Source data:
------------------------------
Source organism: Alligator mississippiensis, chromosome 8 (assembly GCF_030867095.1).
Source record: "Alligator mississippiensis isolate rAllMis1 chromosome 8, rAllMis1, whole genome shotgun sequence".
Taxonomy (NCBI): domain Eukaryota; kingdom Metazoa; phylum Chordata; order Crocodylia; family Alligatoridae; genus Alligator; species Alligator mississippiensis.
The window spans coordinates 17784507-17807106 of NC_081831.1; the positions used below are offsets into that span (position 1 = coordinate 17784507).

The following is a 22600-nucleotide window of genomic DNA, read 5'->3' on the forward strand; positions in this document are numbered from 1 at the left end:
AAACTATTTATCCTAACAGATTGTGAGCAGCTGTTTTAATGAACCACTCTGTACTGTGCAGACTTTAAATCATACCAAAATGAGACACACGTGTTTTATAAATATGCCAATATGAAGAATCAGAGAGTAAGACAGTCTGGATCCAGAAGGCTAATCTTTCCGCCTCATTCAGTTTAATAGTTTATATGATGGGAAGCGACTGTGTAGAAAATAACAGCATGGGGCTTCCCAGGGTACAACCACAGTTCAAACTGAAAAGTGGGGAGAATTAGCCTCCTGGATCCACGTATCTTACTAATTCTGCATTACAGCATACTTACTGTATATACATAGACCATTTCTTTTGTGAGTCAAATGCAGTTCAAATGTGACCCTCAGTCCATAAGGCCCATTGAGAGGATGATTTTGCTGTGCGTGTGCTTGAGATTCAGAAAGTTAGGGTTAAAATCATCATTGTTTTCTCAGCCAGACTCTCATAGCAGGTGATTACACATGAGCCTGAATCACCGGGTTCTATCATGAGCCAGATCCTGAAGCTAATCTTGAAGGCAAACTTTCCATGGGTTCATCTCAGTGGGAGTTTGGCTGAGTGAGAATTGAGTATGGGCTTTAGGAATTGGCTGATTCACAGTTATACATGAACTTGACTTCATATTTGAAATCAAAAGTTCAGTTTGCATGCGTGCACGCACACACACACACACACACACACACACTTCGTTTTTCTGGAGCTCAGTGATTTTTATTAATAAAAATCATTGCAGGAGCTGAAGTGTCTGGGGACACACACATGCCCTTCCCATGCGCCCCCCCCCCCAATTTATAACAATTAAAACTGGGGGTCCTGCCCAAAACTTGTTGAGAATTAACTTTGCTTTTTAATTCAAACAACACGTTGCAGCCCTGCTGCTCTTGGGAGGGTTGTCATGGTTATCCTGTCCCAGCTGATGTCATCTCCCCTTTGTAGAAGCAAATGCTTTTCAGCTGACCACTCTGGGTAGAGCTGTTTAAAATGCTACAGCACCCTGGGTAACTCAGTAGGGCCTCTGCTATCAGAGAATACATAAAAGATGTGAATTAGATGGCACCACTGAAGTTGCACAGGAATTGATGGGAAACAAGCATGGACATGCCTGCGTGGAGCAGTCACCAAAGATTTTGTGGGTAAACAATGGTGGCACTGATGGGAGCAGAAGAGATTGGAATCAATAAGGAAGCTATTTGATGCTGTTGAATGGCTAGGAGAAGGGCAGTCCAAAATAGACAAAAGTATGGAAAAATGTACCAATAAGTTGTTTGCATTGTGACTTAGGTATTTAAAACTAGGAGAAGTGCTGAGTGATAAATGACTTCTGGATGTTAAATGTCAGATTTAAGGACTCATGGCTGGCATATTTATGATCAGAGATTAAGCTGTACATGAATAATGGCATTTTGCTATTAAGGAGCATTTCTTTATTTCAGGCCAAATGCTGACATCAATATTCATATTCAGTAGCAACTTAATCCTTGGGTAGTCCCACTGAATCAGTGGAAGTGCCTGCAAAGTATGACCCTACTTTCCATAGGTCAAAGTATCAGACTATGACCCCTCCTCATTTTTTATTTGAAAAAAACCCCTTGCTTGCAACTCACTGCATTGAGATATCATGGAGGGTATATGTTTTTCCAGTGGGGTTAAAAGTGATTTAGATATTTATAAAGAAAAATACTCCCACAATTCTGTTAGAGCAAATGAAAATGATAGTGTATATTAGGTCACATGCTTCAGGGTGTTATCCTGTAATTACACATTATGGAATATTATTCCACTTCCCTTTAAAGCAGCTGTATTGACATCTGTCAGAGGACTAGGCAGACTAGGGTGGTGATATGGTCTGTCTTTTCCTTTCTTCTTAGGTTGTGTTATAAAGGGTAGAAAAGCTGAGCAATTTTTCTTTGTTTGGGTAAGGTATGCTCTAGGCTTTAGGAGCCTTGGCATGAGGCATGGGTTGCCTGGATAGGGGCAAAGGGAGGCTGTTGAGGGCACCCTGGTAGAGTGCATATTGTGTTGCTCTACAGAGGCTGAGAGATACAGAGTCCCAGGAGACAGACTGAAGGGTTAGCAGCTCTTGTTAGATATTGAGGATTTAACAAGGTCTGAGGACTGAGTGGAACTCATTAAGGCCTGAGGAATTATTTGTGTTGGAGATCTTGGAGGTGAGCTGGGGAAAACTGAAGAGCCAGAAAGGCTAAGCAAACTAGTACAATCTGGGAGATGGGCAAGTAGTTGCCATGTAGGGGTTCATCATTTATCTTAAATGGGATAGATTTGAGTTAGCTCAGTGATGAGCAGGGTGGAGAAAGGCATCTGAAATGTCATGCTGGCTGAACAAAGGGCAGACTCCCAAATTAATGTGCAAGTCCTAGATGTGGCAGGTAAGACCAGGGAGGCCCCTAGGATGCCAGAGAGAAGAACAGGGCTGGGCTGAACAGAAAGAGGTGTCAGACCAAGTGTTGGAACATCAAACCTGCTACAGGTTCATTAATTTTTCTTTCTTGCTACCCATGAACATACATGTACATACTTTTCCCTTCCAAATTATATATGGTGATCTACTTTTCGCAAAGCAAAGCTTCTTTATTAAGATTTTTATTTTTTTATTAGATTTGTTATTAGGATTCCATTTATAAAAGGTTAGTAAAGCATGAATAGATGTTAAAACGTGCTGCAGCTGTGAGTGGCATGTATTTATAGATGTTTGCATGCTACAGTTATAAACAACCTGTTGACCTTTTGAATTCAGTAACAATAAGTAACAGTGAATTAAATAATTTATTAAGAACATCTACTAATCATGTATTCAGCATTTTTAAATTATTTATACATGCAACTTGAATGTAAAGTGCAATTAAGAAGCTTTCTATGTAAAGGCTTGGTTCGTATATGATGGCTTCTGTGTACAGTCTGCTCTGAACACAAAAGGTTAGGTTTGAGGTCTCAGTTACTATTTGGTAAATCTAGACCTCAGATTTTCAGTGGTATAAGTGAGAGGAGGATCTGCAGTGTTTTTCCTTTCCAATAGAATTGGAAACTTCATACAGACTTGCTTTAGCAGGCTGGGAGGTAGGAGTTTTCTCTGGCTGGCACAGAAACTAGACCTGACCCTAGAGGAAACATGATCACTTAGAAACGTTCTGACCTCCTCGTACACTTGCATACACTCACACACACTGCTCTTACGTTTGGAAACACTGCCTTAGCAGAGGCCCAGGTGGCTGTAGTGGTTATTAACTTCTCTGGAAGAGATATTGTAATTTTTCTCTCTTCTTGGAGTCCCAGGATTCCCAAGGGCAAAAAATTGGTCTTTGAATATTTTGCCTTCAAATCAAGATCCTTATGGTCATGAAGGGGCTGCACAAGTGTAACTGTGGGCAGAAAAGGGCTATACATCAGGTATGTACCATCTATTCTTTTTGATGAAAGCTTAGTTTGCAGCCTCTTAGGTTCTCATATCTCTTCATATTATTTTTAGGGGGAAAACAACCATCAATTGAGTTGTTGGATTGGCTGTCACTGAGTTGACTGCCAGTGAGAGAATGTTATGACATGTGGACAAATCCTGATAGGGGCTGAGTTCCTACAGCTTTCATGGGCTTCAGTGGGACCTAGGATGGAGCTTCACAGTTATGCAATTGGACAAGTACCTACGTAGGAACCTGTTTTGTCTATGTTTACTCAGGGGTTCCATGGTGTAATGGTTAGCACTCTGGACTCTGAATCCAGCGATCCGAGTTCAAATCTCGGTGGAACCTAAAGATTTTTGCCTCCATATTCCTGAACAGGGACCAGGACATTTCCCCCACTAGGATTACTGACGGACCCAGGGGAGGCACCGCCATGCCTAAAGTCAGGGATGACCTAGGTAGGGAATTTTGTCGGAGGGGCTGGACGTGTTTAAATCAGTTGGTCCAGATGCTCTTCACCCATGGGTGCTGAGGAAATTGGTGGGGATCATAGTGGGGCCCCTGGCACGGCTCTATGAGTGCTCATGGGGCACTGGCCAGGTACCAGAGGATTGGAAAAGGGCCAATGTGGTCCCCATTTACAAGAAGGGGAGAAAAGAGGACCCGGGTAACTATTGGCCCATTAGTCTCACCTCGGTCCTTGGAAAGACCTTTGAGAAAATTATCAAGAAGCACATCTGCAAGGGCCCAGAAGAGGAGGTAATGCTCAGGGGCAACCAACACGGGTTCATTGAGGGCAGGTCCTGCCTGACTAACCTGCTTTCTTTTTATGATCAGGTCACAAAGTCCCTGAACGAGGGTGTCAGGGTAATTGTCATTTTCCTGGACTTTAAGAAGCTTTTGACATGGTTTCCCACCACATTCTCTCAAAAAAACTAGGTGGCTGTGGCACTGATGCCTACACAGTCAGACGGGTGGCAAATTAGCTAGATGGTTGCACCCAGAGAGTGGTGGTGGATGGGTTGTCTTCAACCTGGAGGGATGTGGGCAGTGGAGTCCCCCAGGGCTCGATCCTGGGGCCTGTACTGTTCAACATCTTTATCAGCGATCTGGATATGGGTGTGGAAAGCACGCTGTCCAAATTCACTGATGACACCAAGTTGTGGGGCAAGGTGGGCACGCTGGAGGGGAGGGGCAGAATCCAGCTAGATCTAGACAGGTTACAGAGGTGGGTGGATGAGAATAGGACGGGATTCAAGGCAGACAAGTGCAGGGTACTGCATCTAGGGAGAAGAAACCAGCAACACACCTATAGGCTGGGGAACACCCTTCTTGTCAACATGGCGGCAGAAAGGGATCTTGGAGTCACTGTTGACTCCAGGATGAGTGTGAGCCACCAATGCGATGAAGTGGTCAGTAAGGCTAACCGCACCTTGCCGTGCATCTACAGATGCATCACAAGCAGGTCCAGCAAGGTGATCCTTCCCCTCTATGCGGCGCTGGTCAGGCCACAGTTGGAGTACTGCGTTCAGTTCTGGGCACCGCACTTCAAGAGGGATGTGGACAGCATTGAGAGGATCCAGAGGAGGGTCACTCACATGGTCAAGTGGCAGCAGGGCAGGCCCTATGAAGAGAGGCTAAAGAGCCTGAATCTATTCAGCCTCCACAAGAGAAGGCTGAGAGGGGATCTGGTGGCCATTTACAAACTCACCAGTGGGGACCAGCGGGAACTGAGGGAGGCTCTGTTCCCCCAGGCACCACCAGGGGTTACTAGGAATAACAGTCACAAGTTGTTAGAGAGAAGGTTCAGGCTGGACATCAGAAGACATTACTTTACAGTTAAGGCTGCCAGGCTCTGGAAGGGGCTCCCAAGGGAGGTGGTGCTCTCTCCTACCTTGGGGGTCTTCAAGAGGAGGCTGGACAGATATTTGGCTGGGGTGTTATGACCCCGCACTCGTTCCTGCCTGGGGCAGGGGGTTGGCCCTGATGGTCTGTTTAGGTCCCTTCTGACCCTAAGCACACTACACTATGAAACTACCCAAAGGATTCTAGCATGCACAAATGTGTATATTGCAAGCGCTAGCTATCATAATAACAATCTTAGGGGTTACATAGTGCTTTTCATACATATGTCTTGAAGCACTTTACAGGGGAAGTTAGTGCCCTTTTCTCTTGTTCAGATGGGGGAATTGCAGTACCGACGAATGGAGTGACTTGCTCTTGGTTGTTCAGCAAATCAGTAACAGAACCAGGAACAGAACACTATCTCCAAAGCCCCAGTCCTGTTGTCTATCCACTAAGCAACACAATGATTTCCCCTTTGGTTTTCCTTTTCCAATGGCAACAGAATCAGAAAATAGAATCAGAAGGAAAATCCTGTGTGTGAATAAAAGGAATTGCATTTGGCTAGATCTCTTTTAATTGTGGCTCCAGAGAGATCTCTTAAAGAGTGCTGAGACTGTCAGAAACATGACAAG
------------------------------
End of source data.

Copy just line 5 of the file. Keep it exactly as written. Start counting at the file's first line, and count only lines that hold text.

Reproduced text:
The following is a 22600-nucleotide window of genomic DNA, read 5'->3' on the forward strand; positions in this document are numbered from 1 at the left end: